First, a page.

Province of Manitoba | agriculture - Bacterial Blight (Halo Blight and Common Blight) in Dry Beans

Agriculture

Bacterial Blight (Halo Blight and Common Blight) on Dry Beans

Halo blight and common blight reduce dry bean yields by reducing the ability of leaves to photosynthesize.

Host Crops

Dry beans

Biology

Hail, blowing sand or wind-whipping, followed by rain, often trigger bacterial blights. Bacterial blights are also spread if bean rows are cultivated while leaves are wet. The most common bacterial diseases are halo blight and common blight (aka bacterial brown spot).

Bacterial Blight on Dry Beans

Halo blight may occur any time during the cropping season. Typical symptoms are small brown spots that are surrounded by a light-green or yellow halo. The halo ranges from dime-size to the size of a quarter. It is caused by a toxin produced by the halo blight bacterium when the temperatures are less than 21ºC(70ºF) for at least part of the day. In hot weather, halo blight will resemble bacterial brown spot.

Both diseases are carried on the seed and can be spread from plant to plant by rain, hail, irrigation, or wind. In the soil, blight can survive in old, diseased plants for a year or longer.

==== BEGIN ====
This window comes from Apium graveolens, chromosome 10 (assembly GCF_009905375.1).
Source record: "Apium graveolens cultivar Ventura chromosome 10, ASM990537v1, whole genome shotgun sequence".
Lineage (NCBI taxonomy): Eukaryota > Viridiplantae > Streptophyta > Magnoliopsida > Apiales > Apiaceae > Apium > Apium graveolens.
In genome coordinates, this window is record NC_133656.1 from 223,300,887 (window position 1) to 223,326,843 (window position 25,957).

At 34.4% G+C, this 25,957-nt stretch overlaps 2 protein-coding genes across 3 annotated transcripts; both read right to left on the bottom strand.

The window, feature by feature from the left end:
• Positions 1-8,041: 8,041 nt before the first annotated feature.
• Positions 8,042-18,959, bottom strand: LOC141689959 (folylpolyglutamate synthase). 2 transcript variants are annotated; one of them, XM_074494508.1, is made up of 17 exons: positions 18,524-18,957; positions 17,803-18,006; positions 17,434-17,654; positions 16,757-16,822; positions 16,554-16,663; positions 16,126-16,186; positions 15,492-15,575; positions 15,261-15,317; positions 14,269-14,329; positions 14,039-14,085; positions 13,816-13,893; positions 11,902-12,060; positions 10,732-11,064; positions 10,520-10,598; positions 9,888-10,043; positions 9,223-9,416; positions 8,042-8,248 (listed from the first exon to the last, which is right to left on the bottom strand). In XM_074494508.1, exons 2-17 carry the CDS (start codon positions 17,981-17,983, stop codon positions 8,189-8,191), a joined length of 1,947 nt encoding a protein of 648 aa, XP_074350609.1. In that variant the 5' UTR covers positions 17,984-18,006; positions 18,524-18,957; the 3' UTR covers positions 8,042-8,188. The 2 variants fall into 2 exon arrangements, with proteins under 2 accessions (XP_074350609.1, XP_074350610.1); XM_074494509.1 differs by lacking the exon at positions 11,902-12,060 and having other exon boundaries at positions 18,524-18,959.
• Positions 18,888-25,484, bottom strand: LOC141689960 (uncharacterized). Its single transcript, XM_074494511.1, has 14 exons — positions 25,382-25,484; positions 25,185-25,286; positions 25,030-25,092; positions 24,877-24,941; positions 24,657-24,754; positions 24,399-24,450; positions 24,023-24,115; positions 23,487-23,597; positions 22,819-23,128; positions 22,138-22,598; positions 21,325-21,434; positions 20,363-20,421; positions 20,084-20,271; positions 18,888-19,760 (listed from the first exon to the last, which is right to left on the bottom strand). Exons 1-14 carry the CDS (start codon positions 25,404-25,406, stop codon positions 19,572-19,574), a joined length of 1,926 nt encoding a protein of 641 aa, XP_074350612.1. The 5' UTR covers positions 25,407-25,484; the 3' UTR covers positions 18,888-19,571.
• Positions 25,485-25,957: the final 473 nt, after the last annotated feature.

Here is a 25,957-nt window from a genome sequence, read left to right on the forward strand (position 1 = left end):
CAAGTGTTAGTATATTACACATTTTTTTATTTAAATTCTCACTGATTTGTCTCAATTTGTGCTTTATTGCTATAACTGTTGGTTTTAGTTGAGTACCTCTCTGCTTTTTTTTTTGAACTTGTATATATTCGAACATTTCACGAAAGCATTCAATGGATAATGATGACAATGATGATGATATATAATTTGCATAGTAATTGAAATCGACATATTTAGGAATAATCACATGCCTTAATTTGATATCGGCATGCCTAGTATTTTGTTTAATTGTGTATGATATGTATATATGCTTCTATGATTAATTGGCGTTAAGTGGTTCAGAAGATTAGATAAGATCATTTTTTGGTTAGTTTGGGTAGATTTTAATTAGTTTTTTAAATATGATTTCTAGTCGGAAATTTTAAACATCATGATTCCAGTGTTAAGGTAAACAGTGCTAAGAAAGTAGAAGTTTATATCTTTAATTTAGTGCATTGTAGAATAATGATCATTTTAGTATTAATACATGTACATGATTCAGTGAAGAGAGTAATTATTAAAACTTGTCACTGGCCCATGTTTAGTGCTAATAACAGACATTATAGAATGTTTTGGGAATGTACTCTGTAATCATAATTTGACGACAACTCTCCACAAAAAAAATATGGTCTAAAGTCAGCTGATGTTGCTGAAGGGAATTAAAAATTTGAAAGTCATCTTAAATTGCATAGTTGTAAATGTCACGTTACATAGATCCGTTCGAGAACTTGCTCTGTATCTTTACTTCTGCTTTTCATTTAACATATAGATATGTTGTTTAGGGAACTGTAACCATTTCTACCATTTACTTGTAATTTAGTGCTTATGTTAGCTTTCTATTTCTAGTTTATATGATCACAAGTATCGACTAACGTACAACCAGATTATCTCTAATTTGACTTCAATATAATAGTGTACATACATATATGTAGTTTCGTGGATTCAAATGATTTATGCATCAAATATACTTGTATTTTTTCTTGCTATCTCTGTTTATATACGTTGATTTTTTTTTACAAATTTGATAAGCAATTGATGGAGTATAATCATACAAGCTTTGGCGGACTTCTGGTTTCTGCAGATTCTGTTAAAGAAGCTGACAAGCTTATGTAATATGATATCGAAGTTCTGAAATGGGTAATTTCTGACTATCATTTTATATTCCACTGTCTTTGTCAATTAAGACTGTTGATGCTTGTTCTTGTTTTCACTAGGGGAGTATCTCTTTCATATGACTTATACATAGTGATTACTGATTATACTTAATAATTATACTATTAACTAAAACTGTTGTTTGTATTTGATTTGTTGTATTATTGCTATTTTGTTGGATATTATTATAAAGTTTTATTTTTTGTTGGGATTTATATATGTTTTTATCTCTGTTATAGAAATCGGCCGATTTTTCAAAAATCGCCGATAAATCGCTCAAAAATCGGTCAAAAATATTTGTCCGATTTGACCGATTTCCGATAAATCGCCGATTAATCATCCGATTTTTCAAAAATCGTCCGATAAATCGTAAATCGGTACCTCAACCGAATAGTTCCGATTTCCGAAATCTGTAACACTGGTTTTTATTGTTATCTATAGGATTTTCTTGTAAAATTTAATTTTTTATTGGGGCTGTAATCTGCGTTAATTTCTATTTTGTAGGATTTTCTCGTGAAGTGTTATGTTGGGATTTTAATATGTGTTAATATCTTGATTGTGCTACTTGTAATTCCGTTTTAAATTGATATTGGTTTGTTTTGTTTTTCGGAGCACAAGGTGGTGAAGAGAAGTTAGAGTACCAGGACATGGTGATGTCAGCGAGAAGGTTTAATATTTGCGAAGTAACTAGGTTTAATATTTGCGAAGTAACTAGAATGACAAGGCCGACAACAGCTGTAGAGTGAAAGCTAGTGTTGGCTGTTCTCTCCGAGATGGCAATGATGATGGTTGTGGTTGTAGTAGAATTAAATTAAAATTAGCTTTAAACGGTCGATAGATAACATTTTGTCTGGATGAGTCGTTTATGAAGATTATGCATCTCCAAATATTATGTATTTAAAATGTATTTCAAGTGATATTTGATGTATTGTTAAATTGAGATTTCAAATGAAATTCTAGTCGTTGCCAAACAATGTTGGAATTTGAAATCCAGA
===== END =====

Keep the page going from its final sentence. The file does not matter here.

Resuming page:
Symptoms Of Damage

Common blight and halo blight cause water-soaked, greasy looking spots on pods and dead spots surrounded by a chlorotic halo on leaves. The dead areas enlarge rapidly under favourable conditions until they cover most of the leaf, giving the plants a burned appearance. Pod lesions may appear as small, brown, scabby spots.

Scouting Techniques

A laboratory culture may be required to confirm field identification of a bacterial disease and to distinguish between the bacterial blights. Look for water-soaked spots on the leaves. The areas surrounding the spots may be yellowish, brown and brittle.

Control Tips

  • Plant disease-free seed. This is important because all outbreaks of the disease have resulted from planting infected seed.
  • Use a two- to three-year crop rotation to avoid the chance of contaminating the newly planted crop.
  • Turn under plant debris as soon as possible after harvest to allow enough time for the debris to disintegrate over the winter. Avoid over-irrigation.
  • Do not work in infested fields that are wet with rain or irrigation water. Seed treatment helps prevent seed rot and damping off but will not control blight because the blight organism is often within the seed. Copper based fungicides slow down the spread of halo blight but they are only moderately effective. They must be applied early in the season and repeatedly to provide control.

For further information, contact your GO representative.